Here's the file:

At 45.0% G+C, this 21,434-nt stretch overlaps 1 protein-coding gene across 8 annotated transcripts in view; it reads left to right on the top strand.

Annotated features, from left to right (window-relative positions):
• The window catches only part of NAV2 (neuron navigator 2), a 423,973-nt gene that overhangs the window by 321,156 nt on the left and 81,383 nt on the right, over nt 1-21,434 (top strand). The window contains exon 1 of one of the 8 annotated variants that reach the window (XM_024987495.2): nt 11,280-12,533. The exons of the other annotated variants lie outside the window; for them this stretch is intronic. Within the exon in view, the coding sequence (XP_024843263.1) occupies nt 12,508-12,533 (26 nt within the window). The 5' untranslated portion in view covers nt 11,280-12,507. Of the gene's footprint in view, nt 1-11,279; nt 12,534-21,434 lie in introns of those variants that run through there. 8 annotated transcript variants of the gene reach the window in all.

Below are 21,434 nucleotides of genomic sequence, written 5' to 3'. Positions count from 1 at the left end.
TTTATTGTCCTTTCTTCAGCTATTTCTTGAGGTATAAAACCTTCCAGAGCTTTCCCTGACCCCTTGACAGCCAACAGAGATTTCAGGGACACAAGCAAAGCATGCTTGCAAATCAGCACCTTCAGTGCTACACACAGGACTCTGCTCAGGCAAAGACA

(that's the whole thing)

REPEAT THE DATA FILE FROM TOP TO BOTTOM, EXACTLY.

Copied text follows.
At 45.0% G+C, this 21,434-nt stretch overlaps 1 protein-coding gene across 8 annotated transcripts in view; it reads left to right on the top strand.

Annotated features, from left to right (window-relative positions):
• The window catches only part of NAV2 (neuron navigator 2), a 423,973-nt gene that overhangs the window by 321,156 nt on the left and 81,383 nt on the right, over nt 1-21,434 (top strand). The window contains exon 1 of one of the 8 annotated variants that reach the window (XM_024987495.2): nt 11,280-12,533. The exons of the other annotated variants lie outside the window; for them this stretch is intronic. Within the exon in view, the coding sequence (XP_024843263.1) occupies nt 12,508-12,533 (26 nt within the window). The 5' untranslated portion in view covers nt 11,280-12,507. Of the gene's footprint in view, nt 1-11,279; nt 12,534-21,434 lie in introns of those variants that run through there. 8 annotated transcript variants of the gene reach the window in all.

Below are 21,434 nucleotides of genomic sequence, written 5' to 3'. Positions count from 1 at the left end.
TTTATTGTCCTTTCTTCAGCTATTTCTTGAGGTATAAAACCTTCCAGAGCTTTCCCTGACCCCTTGACAGCCAACAGAGATTTCAGGGACACAAGCAAAGCATGCTTGCAAATCAGCACCTTCAGTGCTACACACAGGACTCTGCTCAGGCAAAGACA